“While the country’s manufacturing output continues to grow steadily, it no longer produces significant job growth,” Adam Davidson, co-founder of NPR’s Planet Money podcast and blog, recently wrote in a New York Times Magazine column. “Factories compete against low-wage foreign labor by investing in automated machinery and implementing new techniques – like the aptly named Lean system, which focuses on efficient work flow – to make them far more productive.”
Right-to-Work Laws Curb Union Power
In addition to inexorable economic forces, however, government action is also partly responsible for the decline of American unions, labor leaders and liberal economists say.
A 2012 paper from the Center for Economic and Policy Research (CEPR), a left-leaning research firm, compared unionization rates in the U.S. to rates in Canada — the author, Kris Warner, wrote that as a nation, Canada “is probably more like the U.S. than any other – economically, socially and politically.” Between the 1920s and 1960s, both countries saw similar unionization rates, thanks to changes in labor law and the growth of industries ripe for organizing, such as automotive manufacturing. But around 1965, the two countries’ paths diverged; union membership held steady in Canada but plummeted in the U.S.
Warner explained at Bloomberg last month that the biggest reason for the two nations’ contrasting fates has to do with labor laws, citing card check and contract arbitration as key policy differences between Canadian and U.S. union-friendliness.
Moreover, there is no Canadian equivalent of the so-called “right-to-work” laws that have been enacted in 24 U.S. states. In practice, it isn’t clear how much these laws hamper unions, although evidence suggests that such laws have some impact on union membership.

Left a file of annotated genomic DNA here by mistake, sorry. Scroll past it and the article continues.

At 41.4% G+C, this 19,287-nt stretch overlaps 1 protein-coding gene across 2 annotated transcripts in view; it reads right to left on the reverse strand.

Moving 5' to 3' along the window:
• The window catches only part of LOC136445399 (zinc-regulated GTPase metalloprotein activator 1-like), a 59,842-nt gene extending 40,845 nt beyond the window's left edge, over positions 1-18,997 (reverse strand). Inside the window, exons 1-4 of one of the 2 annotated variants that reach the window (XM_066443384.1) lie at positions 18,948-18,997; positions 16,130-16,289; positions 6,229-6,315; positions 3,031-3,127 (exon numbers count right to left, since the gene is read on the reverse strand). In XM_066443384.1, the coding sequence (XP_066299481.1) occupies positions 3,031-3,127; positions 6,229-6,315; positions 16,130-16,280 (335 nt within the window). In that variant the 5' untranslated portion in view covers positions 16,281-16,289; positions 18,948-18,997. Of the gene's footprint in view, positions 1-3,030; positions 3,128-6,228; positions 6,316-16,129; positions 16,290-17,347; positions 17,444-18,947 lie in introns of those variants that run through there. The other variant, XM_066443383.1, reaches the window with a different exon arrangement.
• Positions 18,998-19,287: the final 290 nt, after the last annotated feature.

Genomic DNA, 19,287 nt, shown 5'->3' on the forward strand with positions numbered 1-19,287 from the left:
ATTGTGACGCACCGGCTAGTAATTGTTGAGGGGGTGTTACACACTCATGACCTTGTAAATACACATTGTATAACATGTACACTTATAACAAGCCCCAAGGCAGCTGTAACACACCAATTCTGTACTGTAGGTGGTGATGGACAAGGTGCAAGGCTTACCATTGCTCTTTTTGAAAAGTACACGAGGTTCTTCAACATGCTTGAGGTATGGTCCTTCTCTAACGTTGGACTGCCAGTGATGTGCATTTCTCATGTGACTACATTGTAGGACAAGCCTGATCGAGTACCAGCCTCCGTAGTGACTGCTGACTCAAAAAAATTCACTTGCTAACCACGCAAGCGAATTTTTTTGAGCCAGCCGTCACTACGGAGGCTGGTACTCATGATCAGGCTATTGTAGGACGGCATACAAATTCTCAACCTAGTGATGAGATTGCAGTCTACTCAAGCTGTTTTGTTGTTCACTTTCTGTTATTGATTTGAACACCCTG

“Almost half the union member losses in the last year were in the industrial Midwest – Indiana, Wisconsin, Ohio and Michigan…” CNBC reported in January. “Indiana passed a so-called ‘right-to-work’ law in February 2012, making payment of union dues voluntary for workers. Wisconsin passed severe restrictions on public sector unions in 2011, but it was blocked by the courts for part of 2012. Ohio also passed curbs on public sector unions in 2011, but it was overturned by referendum the same year. Michigan last month passed a right-to-work law that has not yet taken effect.”
Although unions are still legal in right-to-work states, adoption of the measures curbs unions by sapping their finances, as workers can opt out without paying fees and still receive union-negotiated benefits and protections.
Meanwhile, organized labor has developed something of a national image problem in recent years. In a 2012 Gallup poll of more than 1,012 Americans, a slim majority — 52 percent — said they approve of labor unions, up only slightly from the all-time low of 48 percent in 2009. Americans had been far more approving of unions before 2009 than they have been in the last few years. Gallup first asked Americans whether they approved of labor unions in 1936, at which time 72 percent approved.
Even as U.S. manufacturing makes a comeback after shrinking for years, unionized jobs so far aren’t. Labor unions are already an endangered species in the U.S. The question now is, will they become extinct in the 21st century?
“If unions are going to have any chance of reversing course — and it’s not obvious they can at this point — they’ll need to win back the public and break into markets where they’ve been effectively shut out,” The Atlantic recently posited. “[T]he reality is that local unions won’t be going cold turkey. The effects of right-to-work laws appear to unfold gradually and at the margins. … And if the spread of these statutes ultimately forces unions to make the case for themselves more effectively, it may go some ways toward restoring the public’s decayed trust in them.”